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Guest blog: Luke from Flaybrick Memorial Gardens

In the first of a series of blogs, Wirral Council Ground Maintenance Supervisor Luke talks about his working life at our heritage gem Flaybrick Memorial Gardens.

I’ve worked at Flaybrick for nearly three years, and in that time I’ve become more and more passionate about its past, present and future. Flaybrick is the oldest and biggest cemetery in the borough, and although few people are now buried there, people still visit their family plots and ashes can be buried in them.

Flaybrick is currently on the national Heritage at Risk Register. We’re working on a few ambitious projects to bring the site back to what it was in 1864.

By working with volunteers, staff, Historic England, schools and military groups, we want to give the community a sense of ownership over Flaybrick. The place isn’t just stones sticking out of the ground – these are our grandparents, great-grandparents, aunties and uncles, and a part of our history.

There are lots of things people don’t know about the cemetery. It’s on an old quarry site with three different levels, and it’s estimated that there are between 150-200 thousand people buried there. Burial sites are six-deep, alongside vaults and mass graves. While we need to keep the main areas of the site looking good as they see the most footfall, we do try to look after all graves equally, irrespective of where people are buried (in the mid-1800s, richer people were buried at the centre of the cemetery on the main drives, where the graves of Birkenhead’s John Laird and Edward Kemp are held).

Whenever the tv programme Who Do You Think You Are is on, everyone gets into their family history! I’d say that this is the most impact we have on residents. We probably help people to find family plots about 5-10 times per week. To get the plot number, we just need to know the year the person died and ideally the month they were buried, and then we go through the records at Landican. When you can show someone a patch of grass which contains six of their relatives, it has quite a profound impact on them. And while we have more elaborate graves of well-known local people at Flaybrick, it’s showing someone a patch of grass containing their family member that stirs up the most emotion in them.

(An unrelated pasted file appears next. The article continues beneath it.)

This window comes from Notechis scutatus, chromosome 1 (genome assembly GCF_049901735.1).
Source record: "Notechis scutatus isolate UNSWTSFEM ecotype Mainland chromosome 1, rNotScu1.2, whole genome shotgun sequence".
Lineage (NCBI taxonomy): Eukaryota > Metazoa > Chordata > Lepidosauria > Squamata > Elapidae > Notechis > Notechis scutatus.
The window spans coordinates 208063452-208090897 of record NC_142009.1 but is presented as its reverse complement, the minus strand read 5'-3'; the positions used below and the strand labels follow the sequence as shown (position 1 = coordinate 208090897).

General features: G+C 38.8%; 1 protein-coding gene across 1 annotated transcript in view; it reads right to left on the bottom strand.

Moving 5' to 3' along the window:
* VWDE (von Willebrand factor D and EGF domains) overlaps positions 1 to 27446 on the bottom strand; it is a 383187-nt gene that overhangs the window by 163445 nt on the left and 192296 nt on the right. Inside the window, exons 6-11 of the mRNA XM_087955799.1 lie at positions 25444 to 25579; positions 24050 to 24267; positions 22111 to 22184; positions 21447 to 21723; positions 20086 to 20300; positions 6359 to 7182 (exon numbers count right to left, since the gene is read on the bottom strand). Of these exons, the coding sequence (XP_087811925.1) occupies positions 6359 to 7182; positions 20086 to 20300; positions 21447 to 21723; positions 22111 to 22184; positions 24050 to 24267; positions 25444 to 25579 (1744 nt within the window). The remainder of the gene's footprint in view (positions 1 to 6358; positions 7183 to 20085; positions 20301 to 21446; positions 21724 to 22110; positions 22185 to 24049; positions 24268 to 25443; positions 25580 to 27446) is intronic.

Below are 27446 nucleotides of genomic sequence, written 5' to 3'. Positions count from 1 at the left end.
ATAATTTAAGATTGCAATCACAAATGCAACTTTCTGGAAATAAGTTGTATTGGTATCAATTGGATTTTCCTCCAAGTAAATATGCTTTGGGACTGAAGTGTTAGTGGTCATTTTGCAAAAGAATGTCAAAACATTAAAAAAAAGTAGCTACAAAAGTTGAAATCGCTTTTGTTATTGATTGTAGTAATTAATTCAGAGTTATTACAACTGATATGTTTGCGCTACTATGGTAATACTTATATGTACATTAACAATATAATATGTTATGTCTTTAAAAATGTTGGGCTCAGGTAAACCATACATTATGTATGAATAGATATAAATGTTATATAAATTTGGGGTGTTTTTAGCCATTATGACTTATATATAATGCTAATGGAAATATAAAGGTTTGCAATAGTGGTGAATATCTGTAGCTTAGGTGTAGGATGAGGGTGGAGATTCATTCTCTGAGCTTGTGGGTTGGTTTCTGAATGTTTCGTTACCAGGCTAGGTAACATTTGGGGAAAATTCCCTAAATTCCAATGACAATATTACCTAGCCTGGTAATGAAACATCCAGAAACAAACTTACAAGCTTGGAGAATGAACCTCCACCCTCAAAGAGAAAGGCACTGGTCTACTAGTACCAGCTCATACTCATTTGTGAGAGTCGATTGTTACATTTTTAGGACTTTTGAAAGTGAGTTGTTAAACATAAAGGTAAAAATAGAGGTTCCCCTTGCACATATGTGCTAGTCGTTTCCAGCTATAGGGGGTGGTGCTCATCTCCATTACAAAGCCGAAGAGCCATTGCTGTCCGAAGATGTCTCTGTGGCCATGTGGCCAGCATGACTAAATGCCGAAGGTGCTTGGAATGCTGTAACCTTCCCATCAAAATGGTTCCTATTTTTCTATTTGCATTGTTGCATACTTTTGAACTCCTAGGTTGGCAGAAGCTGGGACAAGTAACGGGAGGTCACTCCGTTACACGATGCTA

Working outdoors is great – even in colder weather. And cutting the grass can be therapeutic. But linking people to their past is what we do, and we can’t put a price on that. I love the fact that someone has been doing my job wearing the council badge for the last 150-odd years. Four of my predecessors are actually buried in Flaybrick, which is quite humbling!

On-site each of our team has their own area of expertise. I came through the modern apprenticeship scheme as a greenkeeper, and I look after 30 acres of grassland. Flaybrick has acid grassland, plus a lot of rare grass, wildlife, and rare wildflowers. My colleague John Collins is a highly qualified tree surgeon – which is important as Flaybrick has more protected trees within a conservation area than any other part of the country – and 12 ‘Champion trees’: recorded as critically important to the British Isles. Then there’s Trevor Clarke who looks after graves, and who we all say has the grave map embedded in his memory!

In the last couple of weeks, we’ve started a new project with Cllr Christine Spriggs and the Friends groups to open up 4-7 mass graves which have been fenced off since the 1970s. We think there are 10-30k people fenced off in this section – many of whom helped to build Wirral and its docks. This project is really important to me, and I feel privileged to be a part of it.

We work closely with local volunteers at Flaybrick, and we welcome new ideas and support. If you’d like to get involved with any of our restoration projects, please do get in touch!

Luke.